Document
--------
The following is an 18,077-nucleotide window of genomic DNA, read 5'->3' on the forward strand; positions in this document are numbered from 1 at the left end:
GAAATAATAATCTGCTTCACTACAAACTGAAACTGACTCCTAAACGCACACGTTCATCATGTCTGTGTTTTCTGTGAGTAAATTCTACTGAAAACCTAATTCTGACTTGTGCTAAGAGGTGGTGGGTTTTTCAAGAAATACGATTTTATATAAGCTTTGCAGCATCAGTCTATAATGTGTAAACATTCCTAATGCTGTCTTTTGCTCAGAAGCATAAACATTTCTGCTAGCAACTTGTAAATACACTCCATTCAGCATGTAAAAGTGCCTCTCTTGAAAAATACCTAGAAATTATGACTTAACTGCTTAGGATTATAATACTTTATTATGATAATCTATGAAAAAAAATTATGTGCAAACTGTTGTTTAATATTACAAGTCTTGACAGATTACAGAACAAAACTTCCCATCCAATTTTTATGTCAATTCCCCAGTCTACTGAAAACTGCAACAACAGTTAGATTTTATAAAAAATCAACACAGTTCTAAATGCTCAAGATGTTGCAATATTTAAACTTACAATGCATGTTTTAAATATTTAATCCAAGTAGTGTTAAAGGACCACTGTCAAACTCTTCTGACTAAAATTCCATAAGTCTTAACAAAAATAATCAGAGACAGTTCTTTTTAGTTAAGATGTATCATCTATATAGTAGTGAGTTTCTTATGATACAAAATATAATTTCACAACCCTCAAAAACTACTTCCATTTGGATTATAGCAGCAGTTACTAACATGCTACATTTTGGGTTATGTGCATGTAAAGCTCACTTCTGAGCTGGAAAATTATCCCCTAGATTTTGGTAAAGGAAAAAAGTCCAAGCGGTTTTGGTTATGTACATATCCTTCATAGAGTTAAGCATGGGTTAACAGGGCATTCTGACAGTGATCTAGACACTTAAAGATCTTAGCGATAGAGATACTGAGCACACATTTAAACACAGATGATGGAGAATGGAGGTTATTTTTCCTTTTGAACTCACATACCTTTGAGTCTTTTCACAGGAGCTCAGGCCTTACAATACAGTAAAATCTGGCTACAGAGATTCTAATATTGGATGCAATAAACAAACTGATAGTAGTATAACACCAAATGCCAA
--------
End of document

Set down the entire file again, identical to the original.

The following is an 18,077-nucleotide window of genomic DNA, read 5'->3' on the forward strand; positions in this document are numbered from 1 at the left end:
GAAATAATAATCTGCTTCACTACAAACTGAAACTGACTCCTAAACGCACACGTTCATCATGTCTGTGTTTTCTGTGAGTAAATTCTACTGAAAACCTAATTCTGACTTGTGCTAAGAGGTGGTGGGTTTTTCAAGAAATACGATTTTATATAAGCTTTGCAGCATCAGTCTATAATGTGTAAACATTCCTAATGCTGTCTTTTGCTCAGAAGCATAAACATTTCTGCTAGCAACTTGTAAATACACTCCATTCAGCATGTAAAAGTGCCTCTCTTGAAAAATACCTAGAAATTATGACTTAACTGCTTAGGATTATAATACTTTATTATGATAATCTATGAAAAAAAATTATGTGCAAACTGTTGTTTAATATTACAAGTCTTGACAGATTACAGAACAAAACTTCCCATCCAATTTTTATGTCAATTCCCCAGTCTACTGAAAACTGCAACAACAGTTAGATTTTATAAAAAATCAACACAGTTCTAAATGCTCAAGATGTTGCAATATTTAAACTTACAATGCATGTTTTAAATATTTAATCCAAGTAGTGTTAAAGGACCACTGTCAAACTCTTCTGACTAAAATTCCATAAGTCTTAACAAAAATAATCAGAGACAGTTCTTTTTAGTTAAGATGTATCATCTATATAGTAGTGAGTTTCTTATGATACAAAATATAATTTCACAACCCTCAAAAACTACTTCCATTTGGATTATAGCAGCAGTTACTAACATGCTACATTTTGGGTTATGTGCATGTAAAGCTCACTTCTGAGCTGGAAAATTATCCCCTAGATTTTGGTAAAGGAAAAAAGTCCAAGCGGTTTTGGTTATGTACATATCCTTCATAGAGTTAAGCATGGGTTAACAGGGCATTCTGACAGTGATCTAGACACTTAAAGATCTTAGCGATAGAGATACTGAGCACACATTTAAACACAGATGATGGAGAATGGAGGTTATTTTTCCTTTTGAACTCACATACCTTTGAGTCTTTTCACAGGAGCTCAGGCCTTACAATACAGTAAAATCTGGCTACAGAGATTCTAATATTGGATGCAATAAACAAACTGATAGTAGTATAACACCAAATGCCAA